SIX years ago, while doing missionary work for a Northern Ireland church, filmmakerwas deeply conflicted over his sexual orientation. For as long as he could remember, homosexuality would lead to ‘eternal damnation.’
Over a period of three months he had deeply personal online conversations about his homosexuality with someone he never met. Then he accidentally attached WhatsApp exchanges with his confidant to an email sent out to 100 members of his congregation.
In a piece penned for The Independent,
It has its funny side, looking back now, but at the time it felt as if everything that I knew had imploded, and everything that I feared so dreadfully was happening. I had nobody to turn to.
The first reaction of the mission leaders was not to comfort or support me, but to immediately demand that I undergo therapy and publicly, in front of my 400 fellow missionaries, confess and repent.
I am glad that I had the strength of mind to refuse, and recognise that I didn’t need to change or ‘cure’ myself. Somehow I got myself to London, where I found people who would help me build a new life and a new community. Now nothing remains from my old life except, after two years of silence, my family.
For many, refusing conversion therapy means losing your family, faith, community, career, friends – your entire life.
While people might think that conversion therapy is consensual, or something that people willingly seek, this must be questioned when someone’s whole life is at stake. It can seem impossible to even imagine another life. You do not have free will with a loaded gun to your head.
idea that gays can rid themselves of “unwanted same-sex attractions” by signing up to “pray away the gay” programmes.
More homophobia is needed
One of Davidson’s staunch supporters is a Christian imbecile called John Allman who actually believes homophobia is A Good Thing.
This from a 2014 blog post:
I would like to promote an increase in homophobia in society.
Homophobia isn’t a bigotry or a hatred. It isn’t caused by wicked or unhealthy repression of one’s own homosexual inclinations. Rather, it is a mechanism of healthy repression of one’s own homosexual inclinations – working up a righteous fear or hatred of those inclinations in oneself and others.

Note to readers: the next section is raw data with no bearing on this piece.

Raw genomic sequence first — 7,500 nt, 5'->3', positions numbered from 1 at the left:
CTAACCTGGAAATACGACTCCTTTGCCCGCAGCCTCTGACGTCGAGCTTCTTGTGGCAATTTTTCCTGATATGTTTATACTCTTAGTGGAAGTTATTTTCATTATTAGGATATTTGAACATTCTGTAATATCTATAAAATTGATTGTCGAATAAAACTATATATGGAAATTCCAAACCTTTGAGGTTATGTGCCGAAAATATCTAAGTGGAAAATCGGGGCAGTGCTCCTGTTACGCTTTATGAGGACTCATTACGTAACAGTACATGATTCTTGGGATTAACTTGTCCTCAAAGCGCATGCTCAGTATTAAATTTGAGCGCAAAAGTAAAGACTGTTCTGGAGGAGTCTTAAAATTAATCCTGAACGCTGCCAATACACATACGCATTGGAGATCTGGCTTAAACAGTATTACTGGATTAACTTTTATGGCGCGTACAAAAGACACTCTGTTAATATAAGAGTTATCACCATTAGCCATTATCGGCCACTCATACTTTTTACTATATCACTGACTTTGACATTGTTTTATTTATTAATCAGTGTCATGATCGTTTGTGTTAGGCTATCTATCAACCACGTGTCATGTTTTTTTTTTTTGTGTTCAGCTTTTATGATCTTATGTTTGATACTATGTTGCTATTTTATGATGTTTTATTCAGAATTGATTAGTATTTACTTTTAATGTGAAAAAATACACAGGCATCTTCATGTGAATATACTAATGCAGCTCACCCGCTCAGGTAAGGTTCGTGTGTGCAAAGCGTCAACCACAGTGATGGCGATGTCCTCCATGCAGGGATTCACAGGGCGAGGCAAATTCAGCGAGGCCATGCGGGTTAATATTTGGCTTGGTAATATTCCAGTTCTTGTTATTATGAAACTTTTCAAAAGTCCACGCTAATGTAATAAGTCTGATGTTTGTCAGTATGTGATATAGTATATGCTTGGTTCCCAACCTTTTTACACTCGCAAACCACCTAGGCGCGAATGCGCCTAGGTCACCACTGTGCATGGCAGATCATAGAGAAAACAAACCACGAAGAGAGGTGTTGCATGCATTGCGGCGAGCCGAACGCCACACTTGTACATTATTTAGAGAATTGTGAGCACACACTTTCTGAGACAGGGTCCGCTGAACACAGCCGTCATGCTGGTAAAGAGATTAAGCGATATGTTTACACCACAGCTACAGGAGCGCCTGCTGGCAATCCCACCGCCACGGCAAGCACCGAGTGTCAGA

That, primarily, what so-called ‘homophobia’ really is.
As such, homophobia meets a personal need of the homophobe himself. It arguably meets a social need. It often is perceived to meet a spiritual need.
In Twitter exchanges I’ve had with the grinning loon, above, he’s always claimed that conversion therapies are “a hoax.”
In the BelfastLive report local politician Eóin Tennyson said he had seen the damage done by conversion therapy after a friend was subject to “religious counselling.”
The Lagan River representative said:
Often, these practices go unnoticed by the wider population but they are very much a reality in NI. Unfortunately, a friend of mine was subjected to these practices and I saw first hand the impact it had on them and their relationships with others.
Tennyson said Health Minister Robin Swann should ban it immediately.
In his Independent piece, Hyndman wrote:
Most people are surprised that such things still happen in the UK. There is a sense of bafflement about how and why someone could get into that situation.
Although it is shocking, LGBT conversion therapy can and does still happen today. Two per cent of LGBT+ people have been through conversion therapy, and a further 5 per cent have been offered it. There is no law to stop it, and it can take many forms, from a prayer to rites of exorcism.
LGBT+ people don’t need to change who we are; these kinds of ‘therapies’ do not work and are never ‘successful’ – but they can, and do, cause lifelong harm to those who undergo them. It’s common for survivors of conversion therapy to experience mental health problems, including suicide attempts.